On the face of it, things could scarcely be worse for Pakistan’s liberals—the minority committed to electoral democracy, cooperation with the West, and peace with India, and implacably opposed to Islamists seeking the imposition of Shariah law. According to a recent Pew Global Attitudes Project poll, only four in ten Pakistanis favor democracy, the lowest proportion in six Muslim countries surveyed. More than eight in ten Pakistanis want the law to strictly follow the Koran, the highest percentage in the Muslim world. (In Turkey and Lebanon, fewer than two in ten hold similar views.) Three out of four Pakistanis call America an enemy.
In politics, an activist Supreme Court may soon turf out the second elected Pakistan Peoples Party prime minister in as many months. Cricketer-turned-politician Imran Khan, riding high in opinion polls, hobnobs with radical Islamists and derides his liberal compatriots as “the scum of Pakistan.” A paranoid hyper-nationalism that sees a conspiracy theory behind every criticism dominates cable news and the influential Urdu press. The liberal elite’s pet causes—defanging a draconian blasphemy law and ending official discrimination against the persecuted Ahmadiyya sect—lack traction beyond a handful of Twitter feeds and the editorial pages of English language newspapers hardly anyone reads.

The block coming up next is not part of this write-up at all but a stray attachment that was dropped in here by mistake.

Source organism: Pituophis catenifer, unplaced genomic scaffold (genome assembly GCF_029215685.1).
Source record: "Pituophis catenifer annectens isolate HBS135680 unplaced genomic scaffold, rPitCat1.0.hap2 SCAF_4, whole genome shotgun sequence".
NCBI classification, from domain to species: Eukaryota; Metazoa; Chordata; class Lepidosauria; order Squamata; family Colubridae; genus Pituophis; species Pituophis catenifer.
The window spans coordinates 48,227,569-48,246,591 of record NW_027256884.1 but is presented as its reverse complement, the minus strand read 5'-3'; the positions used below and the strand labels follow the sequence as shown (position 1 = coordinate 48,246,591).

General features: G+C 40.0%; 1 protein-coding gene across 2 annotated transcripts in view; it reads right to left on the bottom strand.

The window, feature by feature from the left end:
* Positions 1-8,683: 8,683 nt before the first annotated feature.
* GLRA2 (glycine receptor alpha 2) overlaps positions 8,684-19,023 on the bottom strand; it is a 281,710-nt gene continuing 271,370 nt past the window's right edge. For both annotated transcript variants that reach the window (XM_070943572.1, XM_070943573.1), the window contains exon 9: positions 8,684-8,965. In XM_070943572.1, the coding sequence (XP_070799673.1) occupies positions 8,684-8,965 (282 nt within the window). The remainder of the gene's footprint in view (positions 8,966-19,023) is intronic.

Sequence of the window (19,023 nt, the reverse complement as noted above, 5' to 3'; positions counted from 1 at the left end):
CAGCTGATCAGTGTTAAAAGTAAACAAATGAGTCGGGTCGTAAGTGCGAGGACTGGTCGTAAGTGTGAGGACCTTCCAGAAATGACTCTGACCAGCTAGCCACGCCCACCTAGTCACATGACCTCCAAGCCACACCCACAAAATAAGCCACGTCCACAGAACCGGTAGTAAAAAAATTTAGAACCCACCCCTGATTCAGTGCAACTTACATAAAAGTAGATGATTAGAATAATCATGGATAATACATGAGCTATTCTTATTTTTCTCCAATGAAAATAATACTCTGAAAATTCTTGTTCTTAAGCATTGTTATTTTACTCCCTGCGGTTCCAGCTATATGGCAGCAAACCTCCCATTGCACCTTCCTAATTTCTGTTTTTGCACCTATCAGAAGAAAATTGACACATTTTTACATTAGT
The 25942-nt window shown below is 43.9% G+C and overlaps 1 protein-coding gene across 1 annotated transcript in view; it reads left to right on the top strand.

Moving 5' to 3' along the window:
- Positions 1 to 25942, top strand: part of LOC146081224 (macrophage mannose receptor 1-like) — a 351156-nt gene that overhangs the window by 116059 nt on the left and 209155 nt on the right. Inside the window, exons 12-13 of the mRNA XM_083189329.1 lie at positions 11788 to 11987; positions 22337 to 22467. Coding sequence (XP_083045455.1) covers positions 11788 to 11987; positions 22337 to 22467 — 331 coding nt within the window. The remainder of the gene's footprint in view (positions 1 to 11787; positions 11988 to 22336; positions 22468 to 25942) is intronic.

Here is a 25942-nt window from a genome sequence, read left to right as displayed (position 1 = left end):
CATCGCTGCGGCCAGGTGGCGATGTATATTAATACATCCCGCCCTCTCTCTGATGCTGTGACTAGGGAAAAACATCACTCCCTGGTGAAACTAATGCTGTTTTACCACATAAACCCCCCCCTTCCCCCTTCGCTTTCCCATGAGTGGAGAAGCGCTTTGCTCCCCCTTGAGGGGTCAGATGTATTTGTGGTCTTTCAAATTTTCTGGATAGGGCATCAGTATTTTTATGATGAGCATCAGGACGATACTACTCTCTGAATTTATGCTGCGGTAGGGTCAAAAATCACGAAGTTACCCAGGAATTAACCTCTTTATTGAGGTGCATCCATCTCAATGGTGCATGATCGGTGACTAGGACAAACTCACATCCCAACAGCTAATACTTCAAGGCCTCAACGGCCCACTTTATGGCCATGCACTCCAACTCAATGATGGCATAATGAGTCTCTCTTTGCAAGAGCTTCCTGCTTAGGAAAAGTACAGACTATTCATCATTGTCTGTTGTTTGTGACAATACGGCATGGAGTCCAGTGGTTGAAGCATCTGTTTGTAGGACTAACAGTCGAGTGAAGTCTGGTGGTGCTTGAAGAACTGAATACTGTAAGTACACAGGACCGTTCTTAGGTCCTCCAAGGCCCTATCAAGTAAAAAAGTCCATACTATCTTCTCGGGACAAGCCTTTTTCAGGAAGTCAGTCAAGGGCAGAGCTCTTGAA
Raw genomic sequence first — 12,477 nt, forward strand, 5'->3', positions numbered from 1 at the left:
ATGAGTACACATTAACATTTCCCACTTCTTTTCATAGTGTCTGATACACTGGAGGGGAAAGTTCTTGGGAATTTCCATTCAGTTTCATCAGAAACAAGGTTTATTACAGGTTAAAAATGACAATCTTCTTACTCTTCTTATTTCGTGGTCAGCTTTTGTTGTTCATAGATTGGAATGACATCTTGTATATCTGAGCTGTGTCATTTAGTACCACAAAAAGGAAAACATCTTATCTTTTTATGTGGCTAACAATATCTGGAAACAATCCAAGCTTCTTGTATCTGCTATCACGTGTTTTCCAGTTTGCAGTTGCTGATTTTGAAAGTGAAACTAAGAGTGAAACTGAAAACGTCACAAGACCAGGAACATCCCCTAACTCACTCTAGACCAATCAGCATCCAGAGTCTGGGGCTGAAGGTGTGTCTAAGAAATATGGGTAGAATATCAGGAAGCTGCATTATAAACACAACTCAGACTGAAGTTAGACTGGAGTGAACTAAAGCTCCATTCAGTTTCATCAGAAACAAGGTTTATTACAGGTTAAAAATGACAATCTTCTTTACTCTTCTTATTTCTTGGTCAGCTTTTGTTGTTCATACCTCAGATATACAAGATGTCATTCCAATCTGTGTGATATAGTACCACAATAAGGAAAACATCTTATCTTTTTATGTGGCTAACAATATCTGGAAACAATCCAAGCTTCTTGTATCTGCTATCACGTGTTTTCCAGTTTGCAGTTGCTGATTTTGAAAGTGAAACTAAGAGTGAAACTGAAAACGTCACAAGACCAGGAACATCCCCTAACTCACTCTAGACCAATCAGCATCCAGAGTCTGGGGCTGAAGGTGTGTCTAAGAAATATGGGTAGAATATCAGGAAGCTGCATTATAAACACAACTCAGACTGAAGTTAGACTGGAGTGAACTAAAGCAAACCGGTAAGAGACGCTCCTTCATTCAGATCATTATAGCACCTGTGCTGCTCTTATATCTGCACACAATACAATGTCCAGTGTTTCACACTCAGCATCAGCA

Against this grim backdrop, you can’t be blamed for regarding the average Pakistani liberal as a kind of exotic hothouse flower with no roots in the country’s forbidding soil. This, however, is a mistaken view. As I argue in Friday’s Wall Street Journal Asia, Pakistan’s liberals may be down but they’re not out. Moreover—with their understanding of the radical threat, pragmatic view of relations with the West, and culture of introspection—they alone hold out the promise of a better future for Pakistan. The international community should do what it can to support them.